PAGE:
Bishops condemn Home Office 'go home' campaign

By staff writers
August 12, 2013

An Anglican and a Roman Catholic bishop have joined together to condemn a UK government billboard and stop-and-search campaign targeted at immigrants designated 'illegal'.

Bishop Nick Baines of Bradford in northern England said the Home Office's’ controversial 'go home' bus and van campaign was divisive and ineffective.

Campaigners for migrants' rights have described it as racist and intimidatory. Action is being taken on grounds of discrimination through legal channels, and complaints have been made to the Advertising Standards Agency (ASA).

Catholic Bishop Patrick Lynch, one of the Church’s authorities on migration issues, has said that the government’s billboard campaign targeting unregistered immigrants in several London boroughs has left the impression all immigrants and foreigners are unwelcome in Britain.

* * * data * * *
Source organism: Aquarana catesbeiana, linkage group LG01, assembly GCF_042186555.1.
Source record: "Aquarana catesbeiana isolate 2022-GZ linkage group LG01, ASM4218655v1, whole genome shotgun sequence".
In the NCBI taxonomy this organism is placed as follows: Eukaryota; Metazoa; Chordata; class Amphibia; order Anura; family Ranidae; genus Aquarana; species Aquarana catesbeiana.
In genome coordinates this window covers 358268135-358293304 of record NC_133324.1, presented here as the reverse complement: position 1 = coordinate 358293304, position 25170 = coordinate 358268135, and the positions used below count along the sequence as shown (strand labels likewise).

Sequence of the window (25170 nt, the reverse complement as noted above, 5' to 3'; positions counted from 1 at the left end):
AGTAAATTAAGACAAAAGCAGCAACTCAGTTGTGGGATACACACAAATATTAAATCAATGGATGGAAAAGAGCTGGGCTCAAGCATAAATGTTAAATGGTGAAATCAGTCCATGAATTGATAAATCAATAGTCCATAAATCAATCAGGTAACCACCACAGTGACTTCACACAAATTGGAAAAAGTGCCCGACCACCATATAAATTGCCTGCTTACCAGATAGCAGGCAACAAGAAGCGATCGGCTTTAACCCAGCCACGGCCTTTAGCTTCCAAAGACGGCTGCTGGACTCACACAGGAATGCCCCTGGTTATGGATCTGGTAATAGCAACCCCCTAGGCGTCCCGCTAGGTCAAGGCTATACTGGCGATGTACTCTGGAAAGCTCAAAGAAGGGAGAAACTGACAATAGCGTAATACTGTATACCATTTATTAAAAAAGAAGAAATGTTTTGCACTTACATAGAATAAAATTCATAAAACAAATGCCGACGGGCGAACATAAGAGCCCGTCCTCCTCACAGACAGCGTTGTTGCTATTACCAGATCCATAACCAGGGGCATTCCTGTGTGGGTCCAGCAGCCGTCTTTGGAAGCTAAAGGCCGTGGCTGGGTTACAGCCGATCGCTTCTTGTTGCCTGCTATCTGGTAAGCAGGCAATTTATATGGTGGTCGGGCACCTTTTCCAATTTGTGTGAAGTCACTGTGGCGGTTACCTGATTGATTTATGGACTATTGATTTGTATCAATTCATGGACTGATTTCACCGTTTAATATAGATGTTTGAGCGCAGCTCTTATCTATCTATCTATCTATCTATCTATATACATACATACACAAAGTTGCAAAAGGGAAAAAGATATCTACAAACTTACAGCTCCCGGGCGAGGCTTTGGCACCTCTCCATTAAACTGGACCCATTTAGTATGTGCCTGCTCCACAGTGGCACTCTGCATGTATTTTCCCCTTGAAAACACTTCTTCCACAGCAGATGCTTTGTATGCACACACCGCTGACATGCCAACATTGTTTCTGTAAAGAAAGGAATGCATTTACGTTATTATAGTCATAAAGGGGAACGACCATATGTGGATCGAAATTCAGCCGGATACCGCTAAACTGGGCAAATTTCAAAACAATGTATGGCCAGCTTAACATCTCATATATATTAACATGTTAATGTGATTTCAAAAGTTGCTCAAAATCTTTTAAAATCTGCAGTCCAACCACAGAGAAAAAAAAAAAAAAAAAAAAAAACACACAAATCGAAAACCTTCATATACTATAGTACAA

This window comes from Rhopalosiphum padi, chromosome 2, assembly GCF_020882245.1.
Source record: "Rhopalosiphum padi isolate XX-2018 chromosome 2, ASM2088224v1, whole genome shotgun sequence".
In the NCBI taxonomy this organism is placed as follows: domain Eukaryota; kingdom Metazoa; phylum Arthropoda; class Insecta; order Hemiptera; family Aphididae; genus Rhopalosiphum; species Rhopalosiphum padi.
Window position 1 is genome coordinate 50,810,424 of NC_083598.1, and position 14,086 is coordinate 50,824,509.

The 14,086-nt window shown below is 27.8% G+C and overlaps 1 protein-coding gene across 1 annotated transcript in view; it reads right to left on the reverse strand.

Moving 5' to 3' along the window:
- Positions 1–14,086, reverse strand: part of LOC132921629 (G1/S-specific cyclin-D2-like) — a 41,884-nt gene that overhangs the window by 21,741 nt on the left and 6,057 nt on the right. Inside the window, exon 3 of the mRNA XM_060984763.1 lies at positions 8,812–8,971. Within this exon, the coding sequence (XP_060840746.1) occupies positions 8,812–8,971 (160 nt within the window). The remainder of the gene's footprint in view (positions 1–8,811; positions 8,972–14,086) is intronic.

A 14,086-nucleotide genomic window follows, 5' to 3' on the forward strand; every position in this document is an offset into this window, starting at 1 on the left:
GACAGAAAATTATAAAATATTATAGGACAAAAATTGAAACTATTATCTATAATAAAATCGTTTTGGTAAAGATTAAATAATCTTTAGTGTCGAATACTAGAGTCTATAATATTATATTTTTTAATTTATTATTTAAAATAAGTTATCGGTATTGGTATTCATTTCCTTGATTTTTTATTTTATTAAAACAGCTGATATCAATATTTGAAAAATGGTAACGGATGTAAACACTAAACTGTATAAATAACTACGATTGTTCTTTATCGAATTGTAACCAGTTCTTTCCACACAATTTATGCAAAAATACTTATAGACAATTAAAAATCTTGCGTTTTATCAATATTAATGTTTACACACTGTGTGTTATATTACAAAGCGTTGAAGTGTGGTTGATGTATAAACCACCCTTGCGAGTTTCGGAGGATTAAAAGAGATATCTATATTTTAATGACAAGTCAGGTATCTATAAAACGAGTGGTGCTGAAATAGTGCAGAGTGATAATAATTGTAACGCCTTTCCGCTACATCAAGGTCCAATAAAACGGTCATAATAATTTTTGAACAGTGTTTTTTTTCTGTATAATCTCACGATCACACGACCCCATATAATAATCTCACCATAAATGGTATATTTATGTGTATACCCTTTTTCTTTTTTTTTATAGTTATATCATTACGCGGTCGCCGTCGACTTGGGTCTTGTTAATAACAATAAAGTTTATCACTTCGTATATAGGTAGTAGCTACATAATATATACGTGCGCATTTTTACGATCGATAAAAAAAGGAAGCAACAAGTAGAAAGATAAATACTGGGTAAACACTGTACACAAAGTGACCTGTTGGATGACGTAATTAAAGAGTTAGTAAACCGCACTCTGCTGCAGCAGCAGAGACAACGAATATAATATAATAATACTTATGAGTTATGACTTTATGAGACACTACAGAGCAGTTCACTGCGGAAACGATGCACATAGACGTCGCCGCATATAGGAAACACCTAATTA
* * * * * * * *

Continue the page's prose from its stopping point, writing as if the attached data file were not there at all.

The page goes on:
Earlier this month, bus and van ads appeared across London with the slogan: “Go home or face arrest.” The Home Office paid for the ads.

A summer immigration crackdown has included spot identity checks and regular Ministry of Home Affairs updates on Twitter detailing the number of people arrested.

“These cases need to be dealt with compassionately, especially when there are children involved,” Lynch told The Catholic Herald newspaper.

Sarah Teather, a Liberal Democrat member of Parliament and former minister, who is also a practising Catholic, suggested the announcements are designed to make the government look tough on immigration.

There are an estimated 570,000 unregistered immigrants in Britain, many from Africa but also from eastern Europe.

Churches are among those who have supported a No One is Illegal campaign in the recent past.


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